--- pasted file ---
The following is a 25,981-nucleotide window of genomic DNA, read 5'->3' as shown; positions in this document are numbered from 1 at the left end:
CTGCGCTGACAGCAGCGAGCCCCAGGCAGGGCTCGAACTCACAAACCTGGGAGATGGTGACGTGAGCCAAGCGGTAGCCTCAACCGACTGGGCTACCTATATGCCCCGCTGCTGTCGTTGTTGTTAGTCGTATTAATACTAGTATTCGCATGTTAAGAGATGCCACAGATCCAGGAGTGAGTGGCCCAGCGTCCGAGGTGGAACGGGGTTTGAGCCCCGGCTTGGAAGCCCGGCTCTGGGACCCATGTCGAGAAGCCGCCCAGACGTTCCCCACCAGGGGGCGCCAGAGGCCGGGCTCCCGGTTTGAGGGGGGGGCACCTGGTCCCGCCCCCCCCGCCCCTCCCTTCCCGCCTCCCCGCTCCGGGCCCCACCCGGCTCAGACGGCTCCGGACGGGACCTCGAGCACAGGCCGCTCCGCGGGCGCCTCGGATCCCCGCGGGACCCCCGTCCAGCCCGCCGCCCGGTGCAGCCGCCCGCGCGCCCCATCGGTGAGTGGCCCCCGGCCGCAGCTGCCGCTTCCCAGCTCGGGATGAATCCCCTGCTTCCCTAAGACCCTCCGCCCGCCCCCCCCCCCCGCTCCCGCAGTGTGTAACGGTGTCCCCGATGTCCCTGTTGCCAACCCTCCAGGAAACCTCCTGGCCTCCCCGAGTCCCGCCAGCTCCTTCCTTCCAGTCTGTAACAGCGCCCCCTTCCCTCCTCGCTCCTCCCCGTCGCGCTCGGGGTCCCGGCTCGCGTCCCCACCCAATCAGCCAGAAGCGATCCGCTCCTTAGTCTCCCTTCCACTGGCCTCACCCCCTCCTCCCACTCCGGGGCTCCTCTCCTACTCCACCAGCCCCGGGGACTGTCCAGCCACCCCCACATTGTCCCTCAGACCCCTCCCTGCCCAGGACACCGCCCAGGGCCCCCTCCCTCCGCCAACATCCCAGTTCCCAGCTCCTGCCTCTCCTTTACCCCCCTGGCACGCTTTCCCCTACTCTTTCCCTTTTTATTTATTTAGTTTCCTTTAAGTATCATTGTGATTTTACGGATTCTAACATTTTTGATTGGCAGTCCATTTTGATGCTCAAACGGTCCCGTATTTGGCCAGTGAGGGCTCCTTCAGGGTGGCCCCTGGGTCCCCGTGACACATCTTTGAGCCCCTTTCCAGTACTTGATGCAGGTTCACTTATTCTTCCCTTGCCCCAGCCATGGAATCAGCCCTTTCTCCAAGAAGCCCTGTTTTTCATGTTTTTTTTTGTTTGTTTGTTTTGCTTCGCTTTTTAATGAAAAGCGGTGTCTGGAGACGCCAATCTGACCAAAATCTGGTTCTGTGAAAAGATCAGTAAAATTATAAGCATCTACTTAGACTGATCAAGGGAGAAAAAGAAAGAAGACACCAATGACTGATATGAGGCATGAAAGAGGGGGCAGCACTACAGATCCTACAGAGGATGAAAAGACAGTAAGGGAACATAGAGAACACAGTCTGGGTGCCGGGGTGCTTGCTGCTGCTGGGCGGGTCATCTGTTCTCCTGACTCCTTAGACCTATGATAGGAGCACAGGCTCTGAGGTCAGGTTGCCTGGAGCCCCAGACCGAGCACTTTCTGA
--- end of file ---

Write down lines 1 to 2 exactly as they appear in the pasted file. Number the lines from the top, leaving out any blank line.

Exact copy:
The following is a 25,981-nucleotide window of genomic DNA, read 5'->3' as shown; positions in this document are numbered from 1 at the left end:
CTGCGCTGACAGCAGCGAGCCCCAGGCAGGGCTCGAACTCACAAACCTGGGAGATGGTGACGTGAGCCAAGCGGTAGCCTCAACCGACTGGGCTACCTATATGCCCCGCTGCTGTCGTTGTTGTTAGTCGTATTAATACTAGTATTCGCATGTTAAGAGATGCCACAGATCCAGGAGTGAGTGGCCCAGCGTCCGAGGTGGAACGGGGTTTGAGCCCCGGCTTGGAAGCCCGGCTCTGGGACCCATGTCGAGAAGCCGCCCAGACGTTCCCCACCAGGGGGCGCCAGAGGCCGGGCTCCCGGTTTGAGGGGGGGGCACCTGGTCCCGCCCCCCCCGCCCCTCCCTTCCCGCCTCCCCGCTCCGGGCCCCACCCGGCTCAGACGGCTCCGGACGGGACCTCGAGCACAGGCCGCTCCGCGGGCGCCTCGGATCCCCGCGGGACCCCCGTCCAGCCCGCCGCCCGGTGCAGCCGCCCGCGCGCCCCATCGGTGAGTGGCCCCCGGCCGCAGCTGCCGCTTCCCAGCTCGGGATGAATCCCCTGCTTCCCTAAGACCCTCCGCCCGCCCCCCCCCCCCGCTCCCGCAGTGTGTAACGGTGTCCCCGATGTCCCTGTTGCCAACCCTCCAGGAAACCTCCTGGCCTCCCCGAGTCCCGCCAGCTCCTTCCTTCCAGTCTGTAACAGCGCCCCCTTCCCTCCTCGCTCCTCCCCGTCGCGCTCGGGGTCCCGGCTCGCGTCCCCACCCAATCAGCCAGAAGCGATCCGCTCCTTAGTCTCCCTTCCACTGGCCTCACCCCCTCCTCCCACTCCGGGGCTCCTCTCCTACTCCACCAGCCCCGGGGACTGTCCAGCCACCCCCACATTGTCCCTCAGACCCCTCCCTGCCCAGGACACCGCCCAGGGCCCCCTCCCTCCGCCAACATCCCAGTTCCCAGCTCCTGCCTCTCCTTTACCCCCCTGGCACGCTTTCCCCTACTCTTTCCCTTTTTATTTATTTAGTTTCCTTTAAGTATCATTGTGATTTTACGGATTCTAACATTTTTGATTGGCAGTCCATTTTGATGCTCAAACGGTCCCGTATTTGGCCAGTGAGGGCTCCTTCAGGGTGGCCCCTGGGTCCCCGTGACACATCTTTGAGCCCCTTTCCAGTACTTGATGCAGGTTCACTTATTCTTCCCTTGCCCCAGCCATGGAATCAGCCCTTTCTCCAAGAAGCCCTGTTTTTCATGTTTTTTTTTGTTTGTTTGTTTTGCTTCGCTTTTTAATGAAAAGCGGTGTCTGGAGACGCCAATCTGACCAAAATCTGGTTCTGTGAAAAGATCAGTAAAATTATAAGCATCTACTTAGACTGATCAAGGGAGAAAAAGAAAGAAGACACCAATGACTGATATGAGGCATGAAAGAGGGGGCAGCACTACAGATCCTACAGAGGATGAAAAGACAGTAAGGGAACATAGAGAACACAGTCTGGGTGCCGGGGTGCTTGCTGCTGCTGGGCGGGTCATCTGTTCTCCTGACTCCTTAGACCTATGATAGGAGCACAGGCTCTGAGGTCAGGTTGCCTGGAGCCCCAGACCGAGCACTTTCTGA